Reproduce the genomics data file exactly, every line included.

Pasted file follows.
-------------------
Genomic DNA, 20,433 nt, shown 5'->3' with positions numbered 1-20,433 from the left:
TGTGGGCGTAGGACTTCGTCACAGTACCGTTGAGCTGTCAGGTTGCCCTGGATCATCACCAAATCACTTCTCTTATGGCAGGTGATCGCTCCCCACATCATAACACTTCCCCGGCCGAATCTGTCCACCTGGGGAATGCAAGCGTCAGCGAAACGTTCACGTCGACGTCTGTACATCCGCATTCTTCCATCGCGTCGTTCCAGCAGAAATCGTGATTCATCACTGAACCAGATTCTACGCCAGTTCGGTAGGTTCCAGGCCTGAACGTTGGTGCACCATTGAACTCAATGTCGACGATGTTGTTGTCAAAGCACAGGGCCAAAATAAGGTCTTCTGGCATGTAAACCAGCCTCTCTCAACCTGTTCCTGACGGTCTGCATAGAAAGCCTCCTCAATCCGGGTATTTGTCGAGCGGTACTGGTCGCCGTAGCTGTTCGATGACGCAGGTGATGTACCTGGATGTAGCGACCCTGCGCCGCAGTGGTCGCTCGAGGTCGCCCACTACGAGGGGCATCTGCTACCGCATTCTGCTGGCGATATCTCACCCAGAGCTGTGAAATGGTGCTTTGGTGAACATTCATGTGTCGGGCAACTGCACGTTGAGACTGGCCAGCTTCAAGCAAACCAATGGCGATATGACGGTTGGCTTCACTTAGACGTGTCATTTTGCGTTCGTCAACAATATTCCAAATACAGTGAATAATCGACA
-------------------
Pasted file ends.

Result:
Genomic DNA, 20,433 nt, shown 5'->3' with positions numbered 1-20,433 from the left:
TGTGGGCGTAGGACTTCGTCACAGTACCGTTGAGCTGTCAGGTTGCCCTGGATCATCACCAAATCACTTCTCTTATGGCAGGTGATCGCTCCCCACATCATAACACTTCCCCGGCCGAATCTGTCCACCTGGGGAATGCAAGCGTCAGCGAAACGTTCACGTCGACGTCTGTACATCCGCATTCTTCCATCGCGTCGTTCCAGCAGAAATCGTGATTCATCACTGAACCAGATTCTACGCCAGTTCGGTAGGTTCCAGGCCTGAACGTTGGTGCACCATTGAACTCAATGTCGACGATGTTGTTGTCAAAGCACAGGGCCAAAATAAGGTCTTCTGGCATGTAAACCAGCCTCTCTCAACCTGTTCCTGACGGTCTGCATAGAAAGCCTCCTCAATCCGGGTATTTGTCGAGCGGTACTGGTCGCCGTAGCTGTTCGATGACGCAGGTGATGTACCTGGATGTAGCGACCCTGCGCCGCAGTGGTCGCTCGAGGTCGCCCACTACGAGGGGCATCTGCTACCGCATTCTGCTGGCGATATCTCACCCAGAGCTGTGAAATGGTGCTTTGGTGAACATTCATGTGTCGGGCAACTGCACGTTGAGACTGGCCAGCTTCAAGCAAACCAATGGCGATATGACGGTTGGCTTCACTTAGACGTGTCATTTTGCGTTCGTCAACAATATTCCAAATACAGTGAATAATCGACA